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Evidence-Based Physiatry

Evidence-Based Physiatry

Clinical Decision-Making With Instrumented Gait Analysis

Carollo, James PhD, PE; De, Sayan MD; Akuthota, Venu MD

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American Journal of Physical Medicine & Rehabilitation: March 2020 - Volume 99 - Issue 3 - p 265-266
doi: 10.1097/PHM.0000000000001376
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When technology and clinical medicine merge, this intersection makes evidence-based physiatry fraught with nuance. Clinical motion analysis is one area where advancements in technology have changed the way we evaluate and understand gait and movement pathology, through the use of instrumented gait analysis (IGA). In the “gait laboratory,” three-dimensional kinematics (motion), three-dimensional kinetics (forces), and dynamic electromyography (muscle activations) provide quantitative data for multidisciplinary teams to make clinical decisions. Most commonly, patients with neuromuscular conditions, such as cerebral palsy, are evaluated using IGA before undertaking major interventions that may include clinical neurotoxins, baclofen, or rhizotomy for tone management and single-event multilevel orthopedic surgery to correct musculoskeletal deformities arising from these conditions. However, any disease or condition that alters movement biomechanics is a potential candidate for IGA.

Observational gait analysis in the clinic or the hospital hallway has been conducted by physiatrists since the inception of the specialty. IGA is not a replacement for observational analysis; rather, it provides precise quantification of movement necessary for comprehensive clinical assessment. When combined with systematic observational skills, IGA can provide clear physical evidence for developing clinical guidelines for treatment decisions and evaluating intervention outcomes. Much of the foundation for IGA came from the prosthetics research of Verne Inman at University of California to improve walking performance of world war II veterans with limb loss.1 Two of Dr. Inman’s orthopedic residents, Jacqueline Perry and David Sutherland, took these biomechanical principles and refined them for clinical use in stroke, spinal cord and brain injury, cerebral palsy, and congenital joint abnormalities at their respective laboratories in Los Angeles and San Diego.2,3 James Gage and colleagues in St. Paul, MN, further refined the methods in common use today.4 When performed properly, clinical recommendations driven by IGA methods have been shown to alter clinical decision-making and improve clinical outcomes.5–7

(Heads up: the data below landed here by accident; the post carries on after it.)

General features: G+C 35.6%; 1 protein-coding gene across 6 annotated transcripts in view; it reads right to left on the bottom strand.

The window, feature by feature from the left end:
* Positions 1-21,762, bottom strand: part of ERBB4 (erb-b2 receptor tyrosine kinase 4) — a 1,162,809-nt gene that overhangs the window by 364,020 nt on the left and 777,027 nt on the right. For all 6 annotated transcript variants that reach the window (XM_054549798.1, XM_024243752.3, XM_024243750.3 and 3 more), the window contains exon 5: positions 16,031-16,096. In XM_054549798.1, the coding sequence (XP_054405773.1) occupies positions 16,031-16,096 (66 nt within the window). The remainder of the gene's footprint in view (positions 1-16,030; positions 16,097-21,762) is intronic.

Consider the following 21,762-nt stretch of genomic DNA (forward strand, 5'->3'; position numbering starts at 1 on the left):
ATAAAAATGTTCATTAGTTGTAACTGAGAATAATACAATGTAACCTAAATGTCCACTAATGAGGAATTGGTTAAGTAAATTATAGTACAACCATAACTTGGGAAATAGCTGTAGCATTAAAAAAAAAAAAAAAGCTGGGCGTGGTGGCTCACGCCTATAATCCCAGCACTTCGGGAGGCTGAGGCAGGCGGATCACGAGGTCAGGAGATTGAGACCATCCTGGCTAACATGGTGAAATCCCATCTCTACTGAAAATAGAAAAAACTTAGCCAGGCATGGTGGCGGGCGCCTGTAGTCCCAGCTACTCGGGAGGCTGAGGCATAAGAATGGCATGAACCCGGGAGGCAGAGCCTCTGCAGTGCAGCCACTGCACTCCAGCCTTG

Like an electrodiagnostic laboratory, established independent standards for measurement systems, evaluation procedures, medical and technical team competency, and data integrity must be met to ensure accuracy and reliability of IGA measurements and the recommendations that result from them. Organizations, such as the Commission for Motion Laboratory Accreditation, can provide such laboratory certification.